The Malaysian population consists of three main ethnic groups – the Bumiputeras (including Malays), Chinese and Indians. Given the ethnic make-up of Malaysian society, any attempt to analyze the role of the media cannot avoid addressing questions concerning ethnic identities and national unity. The Malaysian mainstream media are traditionally divided along languages spoken by different ethnic groups and tend to voice the aspirations, hopes and fears of the particular ethnic group which they represent. Over the past few decades the media have witnessed technological and financial progress as in the rest of Asia through cable and satellite systems. Today the country boasts of a flourishing media industry consisting of a newspaper industry representing vernacular languages of the various ethnic groups.
Apart from the varied ethnic identities of the population, the press system is also affected by other factors such as government policy, economic development and the political and the legal systems. The media are strongly regulated and controlled by the state and perceived as an instrument of national, political and cultural development. Another important feature of the Malaysian media landscape is the fact that the major media outlets of the country are owned by a handful of political parties. The opposition often ends up with very little media space, the impact of which is felt during elections. In recent years the Internet has emerged as a crucial platform of voices of dissent and critical discourse of domestic socio-political issues that is said to have played a role in the election of 2008 where the ruling party lost major share of seats.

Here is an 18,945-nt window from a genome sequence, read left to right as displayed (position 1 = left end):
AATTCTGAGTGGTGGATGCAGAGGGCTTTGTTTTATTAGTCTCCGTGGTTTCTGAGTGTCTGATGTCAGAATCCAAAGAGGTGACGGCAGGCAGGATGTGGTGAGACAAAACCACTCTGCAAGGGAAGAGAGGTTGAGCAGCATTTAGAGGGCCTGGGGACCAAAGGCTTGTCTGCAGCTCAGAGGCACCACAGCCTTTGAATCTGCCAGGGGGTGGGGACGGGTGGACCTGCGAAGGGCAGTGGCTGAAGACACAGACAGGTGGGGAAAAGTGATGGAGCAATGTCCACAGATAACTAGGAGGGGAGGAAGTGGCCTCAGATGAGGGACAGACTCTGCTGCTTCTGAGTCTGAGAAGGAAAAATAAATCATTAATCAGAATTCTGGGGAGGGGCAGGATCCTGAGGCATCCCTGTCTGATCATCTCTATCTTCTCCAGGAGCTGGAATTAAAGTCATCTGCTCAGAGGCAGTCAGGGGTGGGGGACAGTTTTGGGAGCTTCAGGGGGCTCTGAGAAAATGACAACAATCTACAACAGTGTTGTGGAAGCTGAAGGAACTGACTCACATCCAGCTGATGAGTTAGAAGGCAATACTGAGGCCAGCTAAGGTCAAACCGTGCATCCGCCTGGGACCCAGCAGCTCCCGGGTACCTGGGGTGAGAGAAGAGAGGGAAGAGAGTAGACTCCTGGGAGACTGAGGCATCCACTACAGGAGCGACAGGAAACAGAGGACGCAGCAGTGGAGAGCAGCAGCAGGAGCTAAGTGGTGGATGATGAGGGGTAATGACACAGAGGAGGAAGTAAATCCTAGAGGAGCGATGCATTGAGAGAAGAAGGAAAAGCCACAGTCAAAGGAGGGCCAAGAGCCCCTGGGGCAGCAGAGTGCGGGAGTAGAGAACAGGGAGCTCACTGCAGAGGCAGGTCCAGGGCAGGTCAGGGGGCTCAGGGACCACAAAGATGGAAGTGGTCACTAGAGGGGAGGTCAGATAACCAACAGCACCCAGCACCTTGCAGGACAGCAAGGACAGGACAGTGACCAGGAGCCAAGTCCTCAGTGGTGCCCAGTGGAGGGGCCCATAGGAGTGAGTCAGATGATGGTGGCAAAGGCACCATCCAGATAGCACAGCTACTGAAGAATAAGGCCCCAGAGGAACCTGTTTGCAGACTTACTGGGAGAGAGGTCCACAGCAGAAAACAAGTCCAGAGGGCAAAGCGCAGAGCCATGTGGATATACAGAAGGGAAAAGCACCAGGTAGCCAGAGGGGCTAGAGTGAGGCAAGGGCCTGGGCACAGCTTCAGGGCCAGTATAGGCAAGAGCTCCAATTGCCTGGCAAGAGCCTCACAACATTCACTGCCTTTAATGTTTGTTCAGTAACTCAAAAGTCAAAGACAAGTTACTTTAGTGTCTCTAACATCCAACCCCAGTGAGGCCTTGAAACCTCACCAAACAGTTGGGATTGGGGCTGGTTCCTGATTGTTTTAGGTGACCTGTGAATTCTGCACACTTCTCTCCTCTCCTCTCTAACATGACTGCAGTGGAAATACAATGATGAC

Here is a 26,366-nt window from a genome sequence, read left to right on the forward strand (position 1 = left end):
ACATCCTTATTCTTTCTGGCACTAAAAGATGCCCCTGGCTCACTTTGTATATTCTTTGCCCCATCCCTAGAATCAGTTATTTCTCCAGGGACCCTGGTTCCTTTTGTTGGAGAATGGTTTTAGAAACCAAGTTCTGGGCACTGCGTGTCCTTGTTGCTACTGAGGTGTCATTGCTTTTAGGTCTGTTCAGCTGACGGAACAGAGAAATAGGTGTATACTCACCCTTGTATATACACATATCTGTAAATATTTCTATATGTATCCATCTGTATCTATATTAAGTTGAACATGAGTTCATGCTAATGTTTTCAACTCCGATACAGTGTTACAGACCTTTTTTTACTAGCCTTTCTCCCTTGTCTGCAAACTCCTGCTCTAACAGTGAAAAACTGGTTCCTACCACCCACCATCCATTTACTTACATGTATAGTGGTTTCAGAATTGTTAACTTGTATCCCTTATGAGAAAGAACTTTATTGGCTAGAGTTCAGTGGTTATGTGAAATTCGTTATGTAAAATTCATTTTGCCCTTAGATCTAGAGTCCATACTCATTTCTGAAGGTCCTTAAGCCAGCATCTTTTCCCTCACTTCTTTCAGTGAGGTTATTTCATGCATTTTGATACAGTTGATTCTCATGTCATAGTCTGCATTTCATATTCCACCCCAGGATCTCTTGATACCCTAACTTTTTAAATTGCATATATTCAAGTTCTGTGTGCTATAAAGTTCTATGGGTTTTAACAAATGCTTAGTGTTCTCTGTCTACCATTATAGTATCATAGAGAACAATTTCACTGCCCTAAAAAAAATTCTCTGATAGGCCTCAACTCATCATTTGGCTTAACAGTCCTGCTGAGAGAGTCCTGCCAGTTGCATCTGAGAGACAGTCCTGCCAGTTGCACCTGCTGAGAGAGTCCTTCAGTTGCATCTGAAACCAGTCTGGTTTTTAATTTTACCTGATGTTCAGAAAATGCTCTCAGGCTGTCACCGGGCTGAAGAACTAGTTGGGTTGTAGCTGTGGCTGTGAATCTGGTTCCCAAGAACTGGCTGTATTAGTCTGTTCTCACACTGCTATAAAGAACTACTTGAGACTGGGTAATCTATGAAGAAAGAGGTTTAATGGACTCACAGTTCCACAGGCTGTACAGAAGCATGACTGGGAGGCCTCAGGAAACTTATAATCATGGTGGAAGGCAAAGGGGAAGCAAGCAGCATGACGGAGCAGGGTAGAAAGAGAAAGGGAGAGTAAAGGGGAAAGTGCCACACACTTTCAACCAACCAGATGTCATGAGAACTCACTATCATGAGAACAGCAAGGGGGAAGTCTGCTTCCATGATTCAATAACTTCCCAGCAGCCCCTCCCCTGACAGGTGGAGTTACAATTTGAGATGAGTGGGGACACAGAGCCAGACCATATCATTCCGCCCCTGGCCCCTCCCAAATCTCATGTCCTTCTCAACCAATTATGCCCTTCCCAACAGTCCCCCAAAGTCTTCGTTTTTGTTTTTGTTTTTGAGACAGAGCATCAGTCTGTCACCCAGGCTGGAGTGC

Media Accountability Systems
Activism for democratic media
Malaysia is yet to witness internationally recognised media accountability systems such as an independent press council though the country has witnessed activism in the demand of the democratisation of the media sector. This has been spearheaded by non government and non profit journalist associations such as National Union of Journalists Malaysia (NUJM) and the Centre for Independent Journalism (CIJ). Media activists and journalists noted that legal reform is required to create a socio-political structure that can accommodate independent media accountability systems. At present laws like the Printing Presses and Publication Act (PPPA) and Sedition Act (SA) threaten freedom of speech of the press, through its milieu of control mechanisms. In the face of protests against these laws, the government continues to justify them for the protection of security and social harmony in a multi-ethnic country. The CIJ observes that the government has been open to the idea of creating statutory provision for setting up a press council. However, journalist associations and civil society groups are quick to note the need to prevent state interference because this would create a press council which is ineffective in promoting press freedom and self-regulation in the current regulatory framework. The advocacy for press council is not recent, during a national political crisis in 1999, journalists had in fact drafted guidelines for setting up a press council and also developed a code of ethics. Media activists stressed the need of self-regulation and ethics in the profession.Back to top